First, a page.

Most people have heard stories of fights erupting among heirs after a loved one dies. As you prepare your estate plan, you may hope that your family will have a different story, but if you want to ensure that your family does not fight, it helps to know why families turn on each other in the first place.
With forethought, you can avoid your family battling over your estate in court.
Divorces tend to complicate estate plans
If you have previous marriages, you want to think about those marriages and your current marriage when you prepare your estate plan. Blended families can complicate the estate planning process, particularly when it comes to inheritance for children from different marriages. Additionally, you have to update all of your beneficiaries following your divorce. Otherwise, your former spouse may be on your retirement accounts or life insurance policies.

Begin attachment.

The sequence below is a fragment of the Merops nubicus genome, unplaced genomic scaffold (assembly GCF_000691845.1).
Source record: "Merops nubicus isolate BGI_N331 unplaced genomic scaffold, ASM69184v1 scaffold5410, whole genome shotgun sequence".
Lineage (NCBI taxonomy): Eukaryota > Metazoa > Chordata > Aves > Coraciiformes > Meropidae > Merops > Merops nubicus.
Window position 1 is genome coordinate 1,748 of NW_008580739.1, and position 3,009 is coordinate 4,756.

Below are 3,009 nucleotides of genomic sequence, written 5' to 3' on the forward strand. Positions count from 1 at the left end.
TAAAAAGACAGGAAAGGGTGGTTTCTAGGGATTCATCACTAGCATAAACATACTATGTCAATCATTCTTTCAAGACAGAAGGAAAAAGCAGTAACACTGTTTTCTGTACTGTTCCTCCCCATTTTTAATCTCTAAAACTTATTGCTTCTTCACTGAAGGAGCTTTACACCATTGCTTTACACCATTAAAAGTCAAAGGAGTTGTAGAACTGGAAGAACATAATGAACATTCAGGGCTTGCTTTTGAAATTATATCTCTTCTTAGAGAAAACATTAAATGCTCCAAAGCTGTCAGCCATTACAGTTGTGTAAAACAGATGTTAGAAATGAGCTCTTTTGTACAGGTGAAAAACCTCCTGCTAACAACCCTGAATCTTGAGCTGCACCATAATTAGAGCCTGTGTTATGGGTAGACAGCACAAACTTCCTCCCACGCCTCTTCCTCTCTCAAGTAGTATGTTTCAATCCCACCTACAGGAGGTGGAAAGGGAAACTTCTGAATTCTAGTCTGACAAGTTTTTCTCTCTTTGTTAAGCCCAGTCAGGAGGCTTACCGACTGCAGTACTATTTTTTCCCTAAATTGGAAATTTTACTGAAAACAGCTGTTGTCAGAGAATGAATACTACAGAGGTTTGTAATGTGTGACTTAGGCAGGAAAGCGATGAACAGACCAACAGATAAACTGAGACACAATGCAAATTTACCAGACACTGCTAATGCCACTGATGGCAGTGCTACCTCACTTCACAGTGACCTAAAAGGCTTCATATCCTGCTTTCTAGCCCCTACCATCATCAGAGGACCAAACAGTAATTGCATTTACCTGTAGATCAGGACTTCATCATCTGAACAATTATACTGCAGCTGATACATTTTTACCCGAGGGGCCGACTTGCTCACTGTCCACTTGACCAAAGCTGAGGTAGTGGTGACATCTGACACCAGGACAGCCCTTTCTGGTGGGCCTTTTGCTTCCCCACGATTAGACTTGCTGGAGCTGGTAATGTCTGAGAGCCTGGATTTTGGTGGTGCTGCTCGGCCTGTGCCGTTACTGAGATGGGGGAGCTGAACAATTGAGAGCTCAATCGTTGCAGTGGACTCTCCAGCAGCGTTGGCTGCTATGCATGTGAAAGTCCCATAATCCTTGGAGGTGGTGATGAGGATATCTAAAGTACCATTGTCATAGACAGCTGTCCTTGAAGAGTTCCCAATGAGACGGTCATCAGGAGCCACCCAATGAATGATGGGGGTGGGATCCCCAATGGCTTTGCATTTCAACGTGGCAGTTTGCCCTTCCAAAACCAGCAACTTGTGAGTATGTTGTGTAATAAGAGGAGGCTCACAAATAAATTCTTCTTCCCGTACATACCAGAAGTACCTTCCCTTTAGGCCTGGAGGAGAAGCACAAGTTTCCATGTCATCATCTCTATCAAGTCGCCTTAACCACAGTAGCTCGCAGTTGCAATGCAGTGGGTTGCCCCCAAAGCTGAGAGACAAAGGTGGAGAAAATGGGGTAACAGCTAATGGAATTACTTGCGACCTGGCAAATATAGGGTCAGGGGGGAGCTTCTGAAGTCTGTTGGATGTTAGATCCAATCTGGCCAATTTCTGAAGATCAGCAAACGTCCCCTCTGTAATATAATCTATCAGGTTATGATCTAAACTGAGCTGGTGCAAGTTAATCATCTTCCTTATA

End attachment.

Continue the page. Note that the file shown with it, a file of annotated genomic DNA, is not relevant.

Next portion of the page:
Siblings tend to fight the most
Statistically, individuals in the same generation tend to fight the most. When you prepare your estate plan, keep your children at the forefront of your mind. If your children have strained relationships with one another, they are more likely to try to fight one another for the other’s inheritance. To avoid fighting, try to be as fair as possible with your children. Talk to your children about the estate plan so that they understand why one child may receive a different inheritance than the other to avoid jealousy.
Communication may be able to alleviate some concerns that your family has over your estate plan. When you make your wishes known while living, they may have fewer reasons to fight later.